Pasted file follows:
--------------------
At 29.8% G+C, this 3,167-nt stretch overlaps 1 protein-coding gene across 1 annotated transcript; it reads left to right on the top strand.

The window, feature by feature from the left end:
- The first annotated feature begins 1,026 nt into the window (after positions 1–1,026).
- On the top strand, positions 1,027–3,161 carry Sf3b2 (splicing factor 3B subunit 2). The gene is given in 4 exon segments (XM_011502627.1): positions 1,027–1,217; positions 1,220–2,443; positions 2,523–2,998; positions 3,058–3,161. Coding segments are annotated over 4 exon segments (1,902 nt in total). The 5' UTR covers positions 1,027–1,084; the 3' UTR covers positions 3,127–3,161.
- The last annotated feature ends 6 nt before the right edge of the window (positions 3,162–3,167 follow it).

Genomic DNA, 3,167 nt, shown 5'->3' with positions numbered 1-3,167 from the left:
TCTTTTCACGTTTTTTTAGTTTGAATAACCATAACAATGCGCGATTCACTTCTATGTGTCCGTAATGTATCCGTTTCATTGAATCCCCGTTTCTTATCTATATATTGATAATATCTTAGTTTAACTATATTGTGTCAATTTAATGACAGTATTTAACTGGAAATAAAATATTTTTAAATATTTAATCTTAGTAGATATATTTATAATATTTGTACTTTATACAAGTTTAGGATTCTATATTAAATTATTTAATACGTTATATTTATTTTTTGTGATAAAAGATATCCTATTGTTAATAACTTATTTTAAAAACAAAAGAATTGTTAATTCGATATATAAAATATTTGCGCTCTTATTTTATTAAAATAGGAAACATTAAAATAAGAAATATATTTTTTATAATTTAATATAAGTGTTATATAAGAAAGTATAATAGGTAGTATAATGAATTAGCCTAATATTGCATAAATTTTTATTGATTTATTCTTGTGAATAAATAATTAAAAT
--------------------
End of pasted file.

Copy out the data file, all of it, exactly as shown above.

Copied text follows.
At 29.8% G+C, this 3,167-nt stretch overlaps 1 protein-coding gene across 1 annotated transcript; it reads left to right on the top strand.

The window, feature by feature from the left end:
- The first annotated feature begins 1,026 nt into the window (after positions 1–1,026).
- On the top strand, positions 1,027–3,161 carry Sf3b2 (splicing factor 3B subunit 2). The gene is given in 4 exon segments (XM_011502627.1): positions 1,027–1,217; positions 1,220–2,443; positions 2,523–2,998; positions 3,058–3,161. Coding segments are annotated over 4 exon segments (1,902 nt in total). The 5' UTR covers positions 1,027–1,084; the 3' UTR covers positions 3,127–3,161.
- The last annotated feature ends 6 nt before the right edge of the window (positions 3,162–3,167 follow it).

Genomic DNA, 3,167 nt, shown 5'->3' with positions numbered 1-3,167 from the left:
TCTTTTCACGTTTTTTTAGTTTGAATAACCATAACAATGCGCGATTCACTTCTATGTGTCCGTAATGTATCCGTTTCATTGAATCCCCGTTTCTTATCTATATATTGATAATATCTTAGTTTAACTATATTGTGTCAATTTAATGACAGTATTTAACTGGAAATAAAATATTTTTAAATATTTAATCTTAGTAGATATATTTATAATATTTGTACTTTATACAAGTTTAGGATTCTATATTAAATTATTTAATACGTTATATTTATTTTTTGTGATAAAAGATATCCTATTGTTAATAACTTATTTTAAAAACAAAAGAATTGTTAATTCGATATATAAAATATTTGCGCTCTTATTTTATTAAAATAGGAAACATTAAAATAAGAAATATATTTTTTATAATTTAATATAAGTGTTATATAAGAAAGTATAATAGGTAGTATAATGAATTAGCCTAATATTGCATAAATTTTTATTGATTTATTCTTGTGAATAAATAATTAAAAT